In 1657, Mazarin sent Atto Melani to Bavaria in order to persuade the French-friendly Prince Elector Ferdinand to put himself forward as candidate for Holy Roman Emperor. The mission failed, but Atto impressed Mazarin nevertheless by showing great skill in matters of diplomacy. Atto returned to France, where he starred in the opera Xerse by Cavalli and in Lully’s Ballet de l’impatience in 1660… then, in 1661, Mazarin died and Atto lost his patron and mentor. Mazarin might have been able to protect him in what followed, but without him Atto Melani’s fate was bound to that of the unlucky Nicolas Fouquet. As it happened, Melani was a friend of Fouquet and upon the disgrace of the latter, that of Atto followed, because it turned out that Atto had copied letters of Louis XIV. Although Louis knew Atto since his childhood, he could not forgive him betraying his trust like that and thus Atto was exiled from France at once.

Marie Mancini painted as Cleopatra by Jacob Ferdinand Voet

The famous singer had to flee France and returned to his native Italy. He settled in Rome and entered the service of Cardinal Giulio Rospiglios, who was like him from Pistoia. During his time in France, Atto had become friends with Mazarin’s niece Marie Mancini, who was residing in Rome too, and offered him her support should he need it. Their friendship was quite close, for they entertained a correspondence of more than forty years.

As Pope Alexander VII died in 1667, Cardinal Giulio Rospiglios became the new Pope under the name of Clement IX. Atto attended the conclave as an assistant and might have played a role in the Cardinal becoming Pope, at least Louis XIV was so pleased with the outcome that he lifted Atto’s ban from France and made him an Abbé with an own income of 3000 livres a year. Afterwards, Atto served the Sun King as spy at the Papal Court and conclave specialist.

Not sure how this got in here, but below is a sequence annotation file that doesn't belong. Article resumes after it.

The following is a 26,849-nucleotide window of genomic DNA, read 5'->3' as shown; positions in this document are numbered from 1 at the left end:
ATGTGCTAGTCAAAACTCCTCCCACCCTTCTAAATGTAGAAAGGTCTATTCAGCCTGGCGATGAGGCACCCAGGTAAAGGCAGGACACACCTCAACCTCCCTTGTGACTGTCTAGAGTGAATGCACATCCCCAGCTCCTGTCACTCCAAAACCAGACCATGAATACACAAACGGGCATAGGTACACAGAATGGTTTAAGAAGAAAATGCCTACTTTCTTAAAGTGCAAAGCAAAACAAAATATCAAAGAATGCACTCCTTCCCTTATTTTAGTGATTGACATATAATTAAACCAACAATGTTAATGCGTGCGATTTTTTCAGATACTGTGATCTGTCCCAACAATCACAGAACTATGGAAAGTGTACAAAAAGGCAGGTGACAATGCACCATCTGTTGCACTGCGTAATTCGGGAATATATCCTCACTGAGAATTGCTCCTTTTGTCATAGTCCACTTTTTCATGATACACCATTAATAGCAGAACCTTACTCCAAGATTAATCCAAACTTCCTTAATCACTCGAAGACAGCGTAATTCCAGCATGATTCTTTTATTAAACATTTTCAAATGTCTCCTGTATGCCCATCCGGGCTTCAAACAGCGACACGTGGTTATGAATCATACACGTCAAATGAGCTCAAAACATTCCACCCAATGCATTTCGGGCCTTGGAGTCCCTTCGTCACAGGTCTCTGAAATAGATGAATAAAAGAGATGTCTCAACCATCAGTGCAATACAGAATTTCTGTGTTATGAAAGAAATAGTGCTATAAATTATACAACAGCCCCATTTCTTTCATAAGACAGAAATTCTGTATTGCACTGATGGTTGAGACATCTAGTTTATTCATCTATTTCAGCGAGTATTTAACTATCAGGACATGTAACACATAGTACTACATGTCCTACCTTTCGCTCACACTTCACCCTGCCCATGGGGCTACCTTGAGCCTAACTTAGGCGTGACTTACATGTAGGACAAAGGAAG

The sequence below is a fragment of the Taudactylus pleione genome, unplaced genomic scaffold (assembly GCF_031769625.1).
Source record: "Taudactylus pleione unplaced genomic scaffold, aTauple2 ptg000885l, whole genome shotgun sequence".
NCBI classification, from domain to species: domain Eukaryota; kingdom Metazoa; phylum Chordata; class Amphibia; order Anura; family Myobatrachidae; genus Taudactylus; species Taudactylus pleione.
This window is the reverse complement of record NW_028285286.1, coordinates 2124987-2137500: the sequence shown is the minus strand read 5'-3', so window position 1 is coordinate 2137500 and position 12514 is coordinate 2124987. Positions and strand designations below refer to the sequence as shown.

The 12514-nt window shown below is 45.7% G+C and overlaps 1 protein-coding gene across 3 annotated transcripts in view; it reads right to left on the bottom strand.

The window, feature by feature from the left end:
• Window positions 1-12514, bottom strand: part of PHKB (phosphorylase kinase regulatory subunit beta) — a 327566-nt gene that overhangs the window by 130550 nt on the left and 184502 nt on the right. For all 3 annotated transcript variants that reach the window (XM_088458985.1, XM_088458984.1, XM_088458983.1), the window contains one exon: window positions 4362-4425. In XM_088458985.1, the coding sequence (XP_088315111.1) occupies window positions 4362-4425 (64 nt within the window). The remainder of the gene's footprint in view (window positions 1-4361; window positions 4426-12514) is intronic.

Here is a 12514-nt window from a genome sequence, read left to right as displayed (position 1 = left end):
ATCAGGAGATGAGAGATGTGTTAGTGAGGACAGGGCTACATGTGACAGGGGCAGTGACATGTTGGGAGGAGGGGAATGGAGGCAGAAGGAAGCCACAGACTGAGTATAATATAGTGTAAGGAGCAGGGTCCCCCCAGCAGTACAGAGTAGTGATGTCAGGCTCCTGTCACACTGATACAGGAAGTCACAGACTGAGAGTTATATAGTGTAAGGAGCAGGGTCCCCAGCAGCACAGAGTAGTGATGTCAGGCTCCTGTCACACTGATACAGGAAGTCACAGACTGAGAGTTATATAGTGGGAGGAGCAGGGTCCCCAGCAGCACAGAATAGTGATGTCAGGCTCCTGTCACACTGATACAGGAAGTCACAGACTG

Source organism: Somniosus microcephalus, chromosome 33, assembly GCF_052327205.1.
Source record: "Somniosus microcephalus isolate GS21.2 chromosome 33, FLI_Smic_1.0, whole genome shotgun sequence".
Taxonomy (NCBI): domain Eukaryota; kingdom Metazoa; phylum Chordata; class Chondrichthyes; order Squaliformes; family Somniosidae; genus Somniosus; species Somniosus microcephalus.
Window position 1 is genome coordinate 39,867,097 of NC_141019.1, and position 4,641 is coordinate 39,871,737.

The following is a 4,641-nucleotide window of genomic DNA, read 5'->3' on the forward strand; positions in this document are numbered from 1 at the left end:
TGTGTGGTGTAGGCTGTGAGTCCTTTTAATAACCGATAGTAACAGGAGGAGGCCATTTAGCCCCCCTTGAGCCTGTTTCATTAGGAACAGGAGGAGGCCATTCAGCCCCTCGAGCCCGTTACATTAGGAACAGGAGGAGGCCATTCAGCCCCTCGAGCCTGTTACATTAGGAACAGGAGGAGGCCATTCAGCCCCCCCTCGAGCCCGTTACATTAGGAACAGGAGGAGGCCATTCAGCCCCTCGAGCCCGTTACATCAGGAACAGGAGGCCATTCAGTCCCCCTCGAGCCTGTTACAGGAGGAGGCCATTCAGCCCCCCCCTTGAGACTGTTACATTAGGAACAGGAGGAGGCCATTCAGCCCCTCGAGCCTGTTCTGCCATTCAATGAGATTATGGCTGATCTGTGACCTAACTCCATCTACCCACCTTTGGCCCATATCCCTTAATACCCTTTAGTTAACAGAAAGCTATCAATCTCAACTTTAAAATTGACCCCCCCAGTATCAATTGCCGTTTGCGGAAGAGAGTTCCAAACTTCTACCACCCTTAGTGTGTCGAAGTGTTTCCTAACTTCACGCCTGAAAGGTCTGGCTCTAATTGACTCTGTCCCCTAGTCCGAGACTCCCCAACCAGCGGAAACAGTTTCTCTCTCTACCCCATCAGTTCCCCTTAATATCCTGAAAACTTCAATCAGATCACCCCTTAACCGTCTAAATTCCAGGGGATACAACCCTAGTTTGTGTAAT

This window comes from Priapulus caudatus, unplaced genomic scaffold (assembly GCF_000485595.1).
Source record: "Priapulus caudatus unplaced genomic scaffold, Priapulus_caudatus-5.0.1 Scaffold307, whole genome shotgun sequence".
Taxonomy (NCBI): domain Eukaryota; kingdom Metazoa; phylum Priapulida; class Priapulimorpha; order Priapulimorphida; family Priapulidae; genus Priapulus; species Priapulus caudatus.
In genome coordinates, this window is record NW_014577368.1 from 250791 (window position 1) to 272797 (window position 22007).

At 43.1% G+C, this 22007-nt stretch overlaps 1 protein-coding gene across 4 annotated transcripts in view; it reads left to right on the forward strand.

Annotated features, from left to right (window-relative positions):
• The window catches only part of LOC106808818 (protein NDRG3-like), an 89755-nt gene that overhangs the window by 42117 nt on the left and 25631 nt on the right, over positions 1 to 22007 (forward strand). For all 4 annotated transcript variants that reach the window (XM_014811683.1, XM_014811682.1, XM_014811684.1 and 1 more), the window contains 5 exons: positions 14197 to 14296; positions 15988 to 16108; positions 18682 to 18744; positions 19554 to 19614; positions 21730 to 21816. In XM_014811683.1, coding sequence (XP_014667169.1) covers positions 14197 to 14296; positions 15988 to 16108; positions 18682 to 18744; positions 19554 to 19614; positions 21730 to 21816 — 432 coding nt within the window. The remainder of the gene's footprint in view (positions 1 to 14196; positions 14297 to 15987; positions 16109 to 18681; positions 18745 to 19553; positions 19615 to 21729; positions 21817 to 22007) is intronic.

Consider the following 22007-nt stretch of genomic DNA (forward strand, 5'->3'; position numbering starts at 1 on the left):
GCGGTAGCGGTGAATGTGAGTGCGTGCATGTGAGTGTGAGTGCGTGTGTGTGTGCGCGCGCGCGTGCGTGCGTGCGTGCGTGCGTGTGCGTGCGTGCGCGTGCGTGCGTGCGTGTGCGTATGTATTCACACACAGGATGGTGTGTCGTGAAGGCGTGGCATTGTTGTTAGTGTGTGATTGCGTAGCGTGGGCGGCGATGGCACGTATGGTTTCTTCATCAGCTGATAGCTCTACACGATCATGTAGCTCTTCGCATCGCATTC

The now Abbé Atto Melani gave his singing career up shortly after. His last performance took place in 1668, at the Palazzo Colonna and probably with Marie Mancini in the audience. Thereafter Abbé Atto devoted his life to his spying job.

He advised Louis XIV in matters of politics and diplomacy, mediated with German Princes and the Italian States, wrote several books, spied, forwarded information and sorted problems with various Cardinals. Atto spent time in Italy but also Austria and France, gathering quite the fortune for himself in service of the Sun King, until he died at the age of eighty-eight, one year before his master, on January 4 in 1714.

Among his bequest were several estates and palazzi, bank accounts and a large library, as well as his collected correspondence with various European sovereigns and people of great importance. Apart from the index, the 108 volumes of the correspondence are lost without trace.

(If this has peaked your interest in Atto Melani, I recommend the novels by Rita Monaldi and Francesco Sorti. Called Imprimatur, Secretum and Veritas, they have Melani as main character. They are very long, and sometimes a little dry, but also very interesting and not all of it is fiction. Both did a lot of research, using historical sources from the Vatican Archive, for example. I read them a while ago and I think they plan on doing seven volumes for the series, but so far only three are published… or have been translated from Italian. I liked Imprimatur the best so far, but the other two are very good as well.)